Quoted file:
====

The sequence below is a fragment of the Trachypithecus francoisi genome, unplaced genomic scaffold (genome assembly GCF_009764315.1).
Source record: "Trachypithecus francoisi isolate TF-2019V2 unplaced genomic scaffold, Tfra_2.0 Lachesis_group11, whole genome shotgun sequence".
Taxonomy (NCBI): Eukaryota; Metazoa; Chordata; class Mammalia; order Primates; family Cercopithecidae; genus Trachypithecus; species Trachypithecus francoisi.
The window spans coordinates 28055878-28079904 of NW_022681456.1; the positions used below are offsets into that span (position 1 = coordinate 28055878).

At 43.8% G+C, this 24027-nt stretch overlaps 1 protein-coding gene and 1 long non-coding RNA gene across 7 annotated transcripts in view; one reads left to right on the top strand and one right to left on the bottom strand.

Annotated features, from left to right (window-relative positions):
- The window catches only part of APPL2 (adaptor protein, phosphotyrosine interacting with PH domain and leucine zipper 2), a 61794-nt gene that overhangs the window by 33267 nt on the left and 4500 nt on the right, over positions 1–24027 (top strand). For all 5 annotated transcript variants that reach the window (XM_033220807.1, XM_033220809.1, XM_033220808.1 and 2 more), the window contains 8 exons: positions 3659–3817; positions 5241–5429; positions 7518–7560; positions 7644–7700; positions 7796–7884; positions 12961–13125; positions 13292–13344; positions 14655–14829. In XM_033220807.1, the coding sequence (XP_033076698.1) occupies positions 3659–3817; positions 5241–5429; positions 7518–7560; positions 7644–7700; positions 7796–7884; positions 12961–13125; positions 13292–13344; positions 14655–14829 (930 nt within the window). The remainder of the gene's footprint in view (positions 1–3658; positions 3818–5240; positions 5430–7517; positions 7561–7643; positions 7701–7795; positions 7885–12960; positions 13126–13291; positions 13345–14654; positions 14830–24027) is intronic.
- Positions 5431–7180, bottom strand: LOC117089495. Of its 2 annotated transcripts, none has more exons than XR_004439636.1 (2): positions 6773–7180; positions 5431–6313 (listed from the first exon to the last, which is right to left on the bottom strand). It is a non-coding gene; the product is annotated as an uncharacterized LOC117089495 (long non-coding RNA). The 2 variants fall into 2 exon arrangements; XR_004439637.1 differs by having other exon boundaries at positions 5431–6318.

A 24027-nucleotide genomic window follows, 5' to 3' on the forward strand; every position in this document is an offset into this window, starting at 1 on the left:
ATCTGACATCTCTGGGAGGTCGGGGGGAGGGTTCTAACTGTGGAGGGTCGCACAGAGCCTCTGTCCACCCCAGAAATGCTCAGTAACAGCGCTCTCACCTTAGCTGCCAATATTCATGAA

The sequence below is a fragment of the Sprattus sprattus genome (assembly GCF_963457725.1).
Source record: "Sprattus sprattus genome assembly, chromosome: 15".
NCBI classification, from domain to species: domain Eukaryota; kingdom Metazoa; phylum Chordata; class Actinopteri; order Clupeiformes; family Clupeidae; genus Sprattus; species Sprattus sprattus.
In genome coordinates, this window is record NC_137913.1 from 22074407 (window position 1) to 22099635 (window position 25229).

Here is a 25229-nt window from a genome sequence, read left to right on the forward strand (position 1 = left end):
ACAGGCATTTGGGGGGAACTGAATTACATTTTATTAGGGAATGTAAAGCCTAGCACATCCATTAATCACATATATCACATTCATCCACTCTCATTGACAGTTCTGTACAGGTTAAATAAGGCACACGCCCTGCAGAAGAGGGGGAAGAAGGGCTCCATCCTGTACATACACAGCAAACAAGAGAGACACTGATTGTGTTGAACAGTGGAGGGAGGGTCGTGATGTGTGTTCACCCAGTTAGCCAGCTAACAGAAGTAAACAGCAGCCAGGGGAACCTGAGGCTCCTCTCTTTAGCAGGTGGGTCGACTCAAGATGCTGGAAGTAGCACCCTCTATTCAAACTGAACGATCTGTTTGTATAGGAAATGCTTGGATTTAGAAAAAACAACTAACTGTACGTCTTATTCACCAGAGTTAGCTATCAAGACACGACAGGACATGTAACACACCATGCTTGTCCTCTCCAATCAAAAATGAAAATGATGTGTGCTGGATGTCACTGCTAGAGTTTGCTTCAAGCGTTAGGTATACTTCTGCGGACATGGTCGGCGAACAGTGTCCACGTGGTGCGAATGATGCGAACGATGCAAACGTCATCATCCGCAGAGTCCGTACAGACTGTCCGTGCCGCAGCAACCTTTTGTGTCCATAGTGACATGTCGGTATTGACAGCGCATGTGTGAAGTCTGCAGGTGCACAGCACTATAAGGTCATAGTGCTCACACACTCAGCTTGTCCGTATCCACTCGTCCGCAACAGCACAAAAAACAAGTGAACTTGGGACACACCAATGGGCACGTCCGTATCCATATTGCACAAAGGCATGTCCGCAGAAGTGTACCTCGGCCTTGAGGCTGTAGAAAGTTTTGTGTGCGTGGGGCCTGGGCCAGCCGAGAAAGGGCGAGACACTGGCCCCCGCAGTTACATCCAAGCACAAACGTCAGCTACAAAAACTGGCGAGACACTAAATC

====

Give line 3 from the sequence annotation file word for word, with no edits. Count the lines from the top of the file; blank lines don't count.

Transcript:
Taxonomy (NCBI): Eukaryota; Metazoa; Chordata; class Mammalia; order Primates; family Cercopithecidae; genus Trachypithecus; species Trachypithecus francoisi.